Gluten-Free Living Is No Cakewalk
I had a dream last night. I was at a party and there was nothing for me to eat. It was a sit down dinner, so I couldn't hide the fact that I wasn't eating. As much as I tried to find something, I knew all the food was contaminated with gluten. I wondered out loud if this place had a gluten-free menu. Someone checked, they didn't have one. Everyone around me was treating me like my condition was an annoyance. I ran out the front door feeling like an outsider.
Photo by Dinner Series (Flickr).
Yes, this was a dream, but I think it was just an exaggeration of how I feel in social situations now. I was diagnosed with celiac disease in August so I have only been dealing with it for six months. At first, I was relieved and even celebrated my diagnosis. It was so nice to finally have an answer for my illness.
I asked my readers to celebrate with me and they did. Then in October, The Gluten Dude left a comment cautioning me about the long road ahead. Instead of congratulations, he wished me best of luck. His comment was in perfect timing actually, because it was about a month or so after my diagnosis that I realized just how hard this would be.
I'm not sure what I was expecting. Maybe I thought that eliminating bread and crackers and pasta wouldn't be so bad. Many of my recipes were already gluten-free. Avoiding the foods that made me sick was easy, and it still is. I am never tempted to sneak a bit of a donut or a sip of a regular beer. There really is no temptation because I know what it would do to me. Maybe that's why I thought it would be easy. After cleaning out our kitchen and making it a gluten-free zone, I have no problem cooking at home. Except for the occasional failed baking attempt (gluten-free baking is challenging!), eating at home has proven to be no problem.
What I didn't anticipate was the difficulty in eating away from home. Whether it's at a restaurant or a friend's house, the risk for cross contamination is great. Ordering off the gluten-free menu does not guarantee safety. Taking a gluten-free cooking class made me sick for a week. Going to a baby shower and realizing that I could only eat the fruit made me feel uncomfortable. As much as I enjoy socializing, I don't like to be the center of attention. It feels like celiac disease sometimes forces me into the spotlight as I have to explain my dietary restrictions to the waiter or explain why my plate is empty at a party. Add to that the fact that I am not avoiding gluten, but also dairy and all forms of oats while I heal.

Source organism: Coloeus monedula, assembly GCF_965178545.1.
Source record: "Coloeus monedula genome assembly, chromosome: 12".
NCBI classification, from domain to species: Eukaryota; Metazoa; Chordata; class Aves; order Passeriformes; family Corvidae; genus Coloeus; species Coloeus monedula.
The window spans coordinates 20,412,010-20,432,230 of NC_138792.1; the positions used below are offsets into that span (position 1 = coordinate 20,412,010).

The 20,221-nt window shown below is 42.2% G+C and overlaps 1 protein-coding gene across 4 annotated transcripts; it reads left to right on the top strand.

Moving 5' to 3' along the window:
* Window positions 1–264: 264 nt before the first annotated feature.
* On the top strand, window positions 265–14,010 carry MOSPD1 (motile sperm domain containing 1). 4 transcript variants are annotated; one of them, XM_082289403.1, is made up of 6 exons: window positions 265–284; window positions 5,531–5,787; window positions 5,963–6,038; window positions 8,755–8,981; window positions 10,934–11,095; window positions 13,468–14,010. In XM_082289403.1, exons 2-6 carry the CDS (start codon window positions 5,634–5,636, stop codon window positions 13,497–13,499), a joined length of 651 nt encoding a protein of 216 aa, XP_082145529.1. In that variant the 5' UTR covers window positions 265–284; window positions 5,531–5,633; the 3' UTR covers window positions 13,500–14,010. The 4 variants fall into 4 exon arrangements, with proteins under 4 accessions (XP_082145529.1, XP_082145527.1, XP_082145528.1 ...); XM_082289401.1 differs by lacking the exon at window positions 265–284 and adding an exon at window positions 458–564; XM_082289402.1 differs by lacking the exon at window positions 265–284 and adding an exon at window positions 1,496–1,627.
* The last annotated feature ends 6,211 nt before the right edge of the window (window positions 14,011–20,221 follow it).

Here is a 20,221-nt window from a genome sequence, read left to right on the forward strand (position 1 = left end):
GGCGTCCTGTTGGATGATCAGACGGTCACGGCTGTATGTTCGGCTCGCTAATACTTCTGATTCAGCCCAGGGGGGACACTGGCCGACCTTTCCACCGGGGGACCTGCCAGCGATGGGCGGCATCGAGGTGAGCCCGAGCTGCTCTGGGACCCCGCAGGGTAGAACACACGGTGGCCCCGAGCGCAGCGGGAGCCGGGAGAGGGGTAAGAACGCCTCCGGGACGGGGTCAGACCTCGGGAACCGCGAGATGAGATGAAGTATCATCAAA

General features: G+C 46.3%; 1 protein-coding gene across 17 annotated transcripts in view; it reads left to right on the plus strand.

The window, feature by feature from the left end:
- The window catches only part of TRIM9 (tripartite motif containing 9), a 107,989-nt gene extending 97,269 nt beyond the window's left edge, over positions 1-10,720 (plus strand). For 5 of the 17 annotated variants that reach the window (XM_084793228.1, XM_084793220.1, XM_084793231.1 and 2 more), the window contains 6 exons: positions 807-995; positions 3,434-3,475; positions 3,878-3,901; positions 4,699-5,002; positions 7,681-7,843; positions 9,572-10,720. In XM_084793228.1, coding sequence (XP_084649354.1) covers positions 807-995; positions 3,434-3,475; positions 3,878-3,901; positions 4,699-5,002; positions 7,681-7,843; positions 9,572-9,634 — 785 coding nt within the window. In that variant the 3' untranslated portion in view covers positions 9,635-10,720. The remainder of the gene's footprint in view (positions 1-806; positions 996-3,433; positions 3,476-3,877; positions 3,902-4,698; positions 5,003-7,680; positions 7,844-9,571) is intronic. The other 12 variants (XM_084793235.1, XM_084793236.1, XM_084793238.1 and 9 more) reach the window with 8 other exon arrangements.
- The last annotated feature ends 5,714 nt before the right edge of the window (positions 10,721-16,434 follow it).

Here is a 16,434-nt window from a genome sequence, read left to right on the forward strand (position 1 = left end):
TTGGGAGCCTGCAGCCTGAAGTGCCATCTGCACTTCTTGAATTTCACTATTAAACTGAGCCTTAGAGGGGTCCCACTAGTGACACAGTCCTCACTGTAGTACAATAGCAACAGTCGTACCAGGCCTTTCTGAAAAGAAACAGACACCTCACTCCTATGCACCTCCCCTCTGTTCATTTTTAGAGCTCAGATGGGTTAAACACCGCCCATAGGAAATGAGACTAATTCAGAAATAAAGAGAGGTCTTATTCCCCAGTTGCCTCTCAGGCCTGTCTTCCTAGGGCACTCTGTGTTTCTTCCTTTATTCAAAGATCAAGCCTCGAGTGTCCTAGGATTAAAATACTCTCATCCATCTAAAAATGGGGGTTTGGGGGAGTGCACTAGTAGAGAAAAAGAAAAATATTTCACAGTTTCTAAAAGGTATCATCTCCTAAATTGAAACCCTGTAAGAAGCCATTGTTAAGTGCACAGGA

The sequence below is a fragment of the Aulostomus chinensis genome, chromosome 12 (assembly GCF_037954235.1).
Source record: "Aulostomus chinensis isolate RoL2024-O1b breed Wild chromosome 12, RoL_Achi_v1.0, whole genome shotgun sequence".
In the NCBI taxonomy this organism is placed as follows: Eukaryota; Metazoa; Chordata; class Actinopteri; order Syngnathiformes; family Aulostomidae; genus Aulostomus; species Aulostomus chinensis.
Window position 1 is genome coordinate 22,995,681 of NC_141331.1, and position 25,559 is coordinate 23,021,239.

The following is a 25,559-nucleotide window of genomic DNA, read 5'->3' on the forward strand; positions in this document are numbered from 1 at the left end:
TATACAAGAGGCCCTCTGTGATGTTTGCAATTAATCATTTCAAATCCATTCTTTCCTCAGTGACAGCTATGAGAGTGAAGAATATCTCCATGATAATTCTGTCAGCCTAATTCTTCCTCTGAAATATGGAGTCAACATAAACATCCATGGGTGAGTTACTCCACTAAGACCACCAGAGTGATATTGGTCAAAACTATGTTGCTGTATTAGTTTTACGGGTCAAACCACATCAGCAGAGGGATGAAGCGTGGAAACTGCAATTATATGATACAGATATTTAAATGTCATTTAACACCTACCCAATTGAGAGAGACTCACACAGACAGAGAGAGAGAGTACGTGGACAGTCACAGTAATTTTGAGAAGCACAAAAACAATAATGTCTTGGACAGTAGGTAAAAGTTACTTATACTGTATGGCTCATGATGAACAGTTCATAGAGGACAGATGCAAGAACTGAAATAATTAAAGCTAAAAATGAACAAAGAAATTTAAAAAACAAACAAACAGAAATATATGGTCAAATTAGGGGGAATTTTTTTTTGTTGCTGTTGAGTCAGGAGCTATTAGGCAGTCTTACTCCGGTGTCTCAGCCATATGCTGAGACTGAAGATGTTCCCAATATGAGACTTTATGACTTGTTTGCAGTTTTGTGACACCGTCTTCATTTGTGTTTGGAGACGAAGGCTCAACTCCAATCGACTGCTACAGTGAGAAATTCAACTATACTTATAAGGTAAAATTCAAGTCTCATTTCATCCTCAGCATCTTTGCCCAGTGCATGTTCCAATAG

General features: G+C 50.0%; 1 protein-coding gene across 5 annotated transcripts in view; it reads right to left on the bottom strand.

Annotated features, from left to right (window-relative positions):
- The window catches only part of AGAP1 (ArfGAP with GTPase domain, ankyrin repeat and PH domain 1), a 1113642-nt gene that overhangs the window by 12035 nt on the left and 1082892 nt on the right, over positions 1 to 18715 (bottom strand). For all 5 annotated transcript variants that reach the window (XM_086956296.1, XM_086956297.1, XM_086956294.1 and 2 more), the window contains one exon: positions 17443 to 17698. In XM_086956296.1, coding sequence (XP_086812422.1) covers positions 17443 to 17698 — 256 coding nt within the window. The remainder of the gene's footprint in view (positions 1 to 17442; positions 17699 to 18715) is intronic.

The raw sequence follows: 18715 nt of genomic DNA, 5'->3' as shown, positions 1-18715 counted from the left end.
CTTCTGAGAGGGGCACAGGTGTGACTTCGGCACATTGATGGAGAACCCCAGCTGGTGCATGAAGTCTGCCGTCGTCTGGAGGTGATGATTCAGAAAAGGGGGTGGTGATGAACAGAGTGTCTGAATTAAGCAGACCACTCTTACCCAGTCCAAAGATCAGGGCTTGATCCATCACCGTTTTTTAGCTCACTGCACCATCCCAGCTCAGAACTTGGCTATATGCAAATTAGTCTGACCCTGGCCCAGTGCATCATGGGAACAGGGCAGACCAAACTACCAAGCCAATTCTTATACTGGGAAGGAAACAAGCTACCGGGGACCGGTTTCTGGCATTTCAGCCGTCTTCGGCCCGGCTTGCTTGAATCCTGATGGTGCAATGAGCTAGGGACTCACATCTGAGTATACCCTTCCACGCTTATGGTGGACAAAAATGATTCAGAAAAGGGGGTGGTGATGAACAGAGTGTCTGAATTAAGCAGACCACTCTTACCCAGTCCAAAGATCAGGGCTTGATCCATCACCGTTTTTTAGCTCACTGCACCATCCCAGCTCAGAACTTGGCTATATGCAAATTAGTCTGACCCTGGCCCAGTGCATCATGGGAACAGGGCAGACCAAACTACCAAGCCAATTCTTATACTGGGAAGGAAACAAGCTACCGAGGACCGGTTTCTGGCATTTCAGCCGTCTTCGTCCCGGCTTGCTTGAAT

And then there's the fear. What if my food isn't gluten-free? What if they didn't prepare it in a separate pan? What if my friend used a wooden cutting board for this fruit? Do I risk it? I really started to worry after getting sick from food at my parents' house. Since my diagnosis, they have done everything to learn about celiac disease and make their kitchen safe for me. If I can't eat safely at their house, where can I eat?
Thankfully, they reevaluated their kitchen situation and the last time I ate there, I was perfectly fine. I am so grateful for everything they do to make sure we can still eat together, but it does point out that eating away from home is tricky. And if a friend or family member goes through the trouble to make me gluten-free food, I feel so guilty turning it down or telling them that it made me sick.
So this is my journey so far. I don't have any pearls of wisdom just yet, except that it's important to advocate for yourself and be vigilant about the food that you eat. As my friend Ashley pointed out, my celiac disease will in time help me to help others. I am thankful for that. But for now, it's a difficult road. The Gluten Dude was right.
If you have celiac disease, would you leave a comment? How long have you been living with it? Do you have any advice? Do you relate to my fears? What do you find the most challenging? I would love to hear from you!